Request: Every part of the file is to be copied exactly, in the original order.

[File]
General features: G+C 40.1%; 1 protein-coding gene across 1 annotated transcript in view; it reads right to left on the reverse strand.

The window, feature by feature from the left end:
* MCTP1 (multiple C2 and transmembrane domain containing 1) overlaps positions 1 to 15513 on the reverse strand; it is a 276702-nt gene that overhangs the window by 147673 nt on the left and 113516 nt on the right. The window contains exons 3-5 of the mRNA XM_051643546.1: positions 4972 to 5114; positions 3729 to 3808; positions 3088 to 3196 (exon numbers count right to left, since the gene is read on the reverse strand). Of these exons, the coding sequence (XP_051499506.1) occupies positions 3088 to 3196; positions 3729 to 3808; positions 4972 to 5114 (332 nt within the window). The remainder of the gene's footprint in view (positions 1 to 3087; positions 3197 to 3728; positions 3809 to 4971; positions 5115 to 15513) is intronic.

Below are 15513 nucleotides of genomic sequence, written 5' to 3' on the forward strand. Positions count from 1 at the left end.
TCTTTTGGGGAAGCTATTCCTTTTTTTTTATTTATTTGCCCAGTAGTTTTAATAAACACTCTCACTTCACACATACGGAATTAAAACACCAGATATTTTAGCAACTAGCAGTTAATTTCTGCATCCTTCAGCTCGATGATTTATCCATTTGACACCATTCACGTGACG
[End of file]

General features: G+C 40.1%; 1 protein-coding gene across 1 annotated transcript in view; it reads right to left on the reverse strand.

The window, feature by feature from the left end:
* MCTP1 (multiple C2 and transmembrane domain containing 1) overlaps positions 1 to 15513 on the reverse strand; it is a 276702-nt gene that overhangs the window by 147673 nt on the left and 113516 nt on the right. The window contains exons 3-5 of the mRNA XM_051643546.1: positions 4972 to 5114; positions 3729 to 3808; positions 3088 to 3196 (exon numbers count right to left, since the gene is read on the reverse strand). Of these exons, the coding sequence (XP_051499506.1) occupies positions 3088 to 3196; positions 3729 to 3808; positions 4972 to 5114 (332 nt within the window). The remainder of the gene's footprint in view (positions 1 to 3087; positions 3197 to 3728; positions 3809 to 4971; positions 5115 to 15513) is intronic.

Below are 15513 nucleotides of genomic sequence, written 5' to 3' on the forward strand. Positions count from 1 at the left end.
TCTTTTGGGGAAGCTATTCCTTTTTTTTTATTTATTTGCCCAGTAGTTTTAATAAACACTCTCACTTCACACATACGGAATTAAAACACCAGATATTTTAGCAACTAGCAGTTAATTTCTGCATCCTTCAGCTCGATGATTTATCCATTTGACACCATTCACGTGACG